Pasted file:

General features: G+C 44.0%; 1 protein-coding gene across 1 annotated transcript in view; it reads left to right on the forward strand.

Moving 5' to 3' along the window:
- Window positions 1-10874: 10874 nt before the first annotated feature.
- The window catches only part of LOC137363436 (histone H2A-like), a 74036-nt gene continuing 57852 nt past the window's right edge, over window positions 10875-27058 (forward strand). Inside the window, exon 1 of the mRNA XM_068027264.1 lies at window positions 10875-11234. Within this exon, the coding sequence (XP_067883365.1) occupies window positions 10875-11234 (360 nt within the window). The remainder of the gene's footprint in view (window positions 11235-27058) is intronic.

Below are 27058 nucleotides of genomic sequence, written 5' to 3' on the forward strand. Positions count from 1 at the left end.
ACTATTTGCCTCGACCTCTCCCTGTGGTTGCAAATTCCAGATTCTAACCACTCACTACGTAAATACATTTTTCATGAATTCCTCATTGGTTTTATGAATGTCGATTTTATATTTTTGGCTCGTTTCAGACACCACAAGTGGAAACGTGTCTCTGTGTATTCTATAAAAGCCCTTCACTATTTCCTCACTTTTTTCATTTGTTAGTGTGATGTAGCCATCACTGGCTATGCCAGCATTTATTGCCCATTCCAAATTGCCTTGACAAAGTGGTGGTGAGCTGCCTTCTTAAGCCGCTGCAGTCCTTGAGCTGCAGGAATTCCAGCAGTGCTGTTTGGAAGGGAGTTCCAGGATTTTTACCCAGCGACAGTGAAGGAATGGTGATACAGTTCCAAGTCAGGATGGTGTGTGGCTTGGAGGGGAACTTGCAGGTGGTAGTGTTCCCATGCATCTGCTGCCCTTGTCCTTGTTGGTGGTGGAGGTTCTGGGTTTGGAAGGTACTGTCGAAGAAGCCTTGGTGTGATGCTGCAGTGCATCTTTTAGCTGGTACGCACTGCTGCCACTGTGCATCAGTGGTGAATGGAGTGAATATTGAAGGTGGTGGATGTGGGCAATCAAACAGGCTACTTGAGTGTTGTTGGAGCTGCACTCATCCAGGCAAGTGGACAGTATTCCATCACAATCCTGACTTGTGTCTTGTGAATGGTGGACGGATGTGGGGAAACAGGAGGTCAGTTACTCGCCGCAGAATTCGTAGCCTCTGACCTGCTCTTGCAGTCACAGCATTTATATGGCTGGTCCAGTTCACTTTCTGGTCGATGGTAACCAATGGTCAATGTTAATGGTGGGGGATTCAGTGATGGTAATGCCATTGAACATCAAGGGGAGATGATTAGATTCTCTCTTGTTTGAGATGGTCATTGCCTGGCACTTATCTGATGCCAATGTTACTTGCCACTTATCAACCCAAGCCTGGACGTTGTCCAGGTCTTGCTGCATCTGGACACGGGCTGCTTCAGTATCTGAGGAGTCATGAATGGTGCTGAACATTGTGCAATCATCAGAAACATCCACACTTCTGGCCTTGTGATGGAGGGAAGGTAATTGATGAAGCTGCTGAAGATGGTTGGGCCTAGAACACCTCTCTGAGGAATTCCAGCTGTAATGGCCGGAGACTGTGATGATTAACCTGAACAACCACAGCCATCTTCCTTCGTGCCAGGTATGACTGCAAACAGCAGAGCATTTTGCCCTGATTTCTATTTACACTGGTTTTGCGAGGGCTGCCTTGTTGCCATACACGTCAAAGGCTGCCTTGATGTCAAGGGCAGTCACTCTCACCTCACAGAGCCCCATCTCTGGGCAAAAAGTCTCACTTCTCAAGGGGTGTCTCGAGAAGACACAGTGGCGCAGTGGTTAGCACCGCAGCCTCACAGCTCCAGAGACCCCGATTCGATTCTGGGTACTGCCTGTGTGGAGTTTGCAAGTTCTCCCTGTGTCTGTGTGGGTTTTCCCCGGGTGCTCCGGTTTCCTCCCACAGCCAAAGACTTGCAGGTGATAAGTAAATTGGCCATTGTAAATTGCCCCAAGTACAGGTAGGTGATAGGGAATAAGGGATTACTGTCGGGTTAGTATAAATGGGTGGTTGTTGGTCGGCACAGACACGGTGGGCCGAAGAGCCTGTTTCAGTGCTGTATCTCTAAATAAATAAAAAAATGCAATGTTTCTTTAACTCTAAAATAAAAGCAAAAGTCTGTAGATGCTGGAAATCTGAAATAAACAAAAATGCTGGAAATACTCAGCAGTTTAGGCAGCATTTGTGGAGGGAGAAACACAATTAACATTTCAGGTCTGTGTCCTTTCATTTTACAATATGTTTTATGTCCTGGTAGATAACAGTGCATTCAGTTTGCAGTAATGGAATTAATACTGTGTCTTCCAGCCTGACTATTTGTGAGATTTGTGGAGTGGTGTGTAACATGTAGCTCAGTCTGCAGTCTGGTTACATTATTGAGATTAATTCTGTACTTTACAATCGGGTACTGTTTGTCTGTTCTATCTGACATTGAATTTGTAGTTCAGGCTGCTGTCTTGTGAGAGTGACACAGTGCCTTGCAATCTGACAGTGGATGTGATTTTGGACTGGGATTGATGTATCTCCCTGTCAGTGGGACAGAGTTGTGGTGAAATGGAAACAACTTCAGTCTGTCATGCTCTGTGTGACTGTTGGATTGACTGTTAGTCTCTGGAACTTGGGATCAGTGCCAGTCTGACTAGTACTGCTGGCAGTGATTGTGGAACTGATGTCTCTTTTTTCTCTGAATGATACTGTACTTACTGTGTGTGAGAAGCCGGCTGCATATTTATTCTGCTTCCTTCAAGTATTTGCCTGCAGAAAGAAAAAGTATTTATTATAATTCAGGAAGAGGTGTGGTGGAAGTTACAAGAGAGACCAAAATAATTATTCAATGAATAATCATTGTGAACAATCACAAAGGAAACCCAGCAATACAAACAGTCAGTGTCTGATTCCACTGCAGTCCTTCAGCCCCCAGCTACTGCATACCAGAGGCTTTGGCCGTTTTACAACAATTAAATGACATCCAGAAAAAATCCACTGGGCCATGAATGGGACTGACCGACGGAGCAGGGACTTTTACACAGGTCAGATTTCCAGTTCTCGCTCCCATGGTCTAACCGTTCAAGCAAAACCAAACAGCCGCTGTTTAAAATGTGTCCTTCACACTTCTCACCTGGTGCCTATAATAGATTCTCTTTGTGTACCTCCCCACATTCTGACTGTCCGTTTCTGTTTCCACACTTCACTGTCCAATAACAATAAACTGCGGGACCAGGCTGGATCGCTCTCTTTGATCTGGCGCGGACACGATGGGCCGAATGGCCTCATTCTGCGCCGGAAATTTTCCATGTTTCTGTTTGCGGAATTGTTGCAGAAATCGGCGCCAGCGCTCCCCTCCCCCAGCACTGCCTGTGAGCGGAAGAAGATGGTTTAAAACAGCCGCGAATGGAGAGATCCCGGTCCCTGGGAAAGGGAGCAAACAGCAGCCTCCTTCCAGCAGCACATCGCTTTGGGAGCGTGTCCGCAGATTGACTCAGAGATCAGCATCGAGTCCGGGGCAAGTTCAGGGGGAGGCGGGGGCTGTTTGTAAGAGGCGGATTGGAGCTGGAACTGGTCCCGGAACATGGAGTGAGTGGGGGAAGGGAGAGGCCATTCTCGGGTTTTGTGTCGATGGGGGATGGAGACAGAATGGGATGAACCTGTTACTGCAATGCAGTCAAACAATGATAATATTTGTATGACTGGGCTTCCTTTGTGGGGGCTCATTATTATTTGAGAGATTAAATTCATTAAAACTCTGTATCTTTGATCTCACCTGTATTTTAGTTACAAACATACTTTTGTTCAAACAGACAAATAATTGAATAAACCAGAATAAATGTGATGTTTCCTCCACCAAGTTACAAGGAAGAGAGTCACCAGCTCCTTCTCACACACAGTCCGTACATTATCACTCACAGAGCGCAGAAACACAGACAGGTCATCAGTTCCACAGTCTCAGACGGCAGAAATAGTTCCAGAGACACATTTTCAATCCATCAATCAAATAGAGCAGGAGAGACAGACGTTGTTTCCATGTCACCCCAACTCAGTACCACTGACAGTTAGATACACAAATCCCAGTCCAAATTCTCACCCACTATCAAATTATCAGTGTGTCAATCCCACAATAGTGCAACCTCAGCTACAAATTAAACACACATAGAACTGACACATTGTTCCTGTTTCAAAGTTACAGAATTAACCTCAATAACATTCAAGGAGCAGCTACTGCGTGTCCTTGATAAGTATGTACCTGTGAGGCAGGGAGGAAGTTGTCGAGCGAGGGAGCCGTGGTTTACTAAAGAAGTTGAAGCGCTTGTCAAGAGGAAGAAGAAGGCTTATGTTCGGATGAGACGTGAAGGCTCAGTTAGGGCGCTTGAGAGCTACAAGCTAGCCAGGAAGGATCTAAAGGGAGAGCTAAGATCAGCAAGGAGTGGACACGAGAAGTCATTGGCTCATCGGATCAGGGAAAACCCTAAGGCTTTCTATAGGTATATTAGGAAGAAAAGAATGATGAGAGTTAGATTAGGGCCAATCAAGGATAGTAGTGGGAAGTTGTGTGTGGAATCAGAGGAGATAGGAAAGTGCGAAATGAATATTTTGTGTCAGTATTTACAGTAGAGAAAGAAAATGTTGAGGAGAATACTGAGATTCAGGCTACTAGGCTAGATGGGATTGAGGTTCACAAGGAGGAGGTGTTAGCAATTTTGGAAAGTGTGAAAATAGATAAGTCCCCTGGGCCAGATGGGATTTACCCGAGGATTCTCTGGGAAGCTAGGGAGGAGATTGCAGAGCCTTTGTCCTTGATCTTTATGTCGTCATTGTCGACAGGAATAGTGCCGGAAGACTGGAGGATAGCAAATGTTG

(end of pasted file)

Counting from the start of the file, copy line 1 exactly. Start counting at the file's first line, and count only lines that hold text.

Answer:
General features: G+C 44.0%; 1 protein-coding gene across 1 annotated transcript in view; it reads left to right on the forward strand.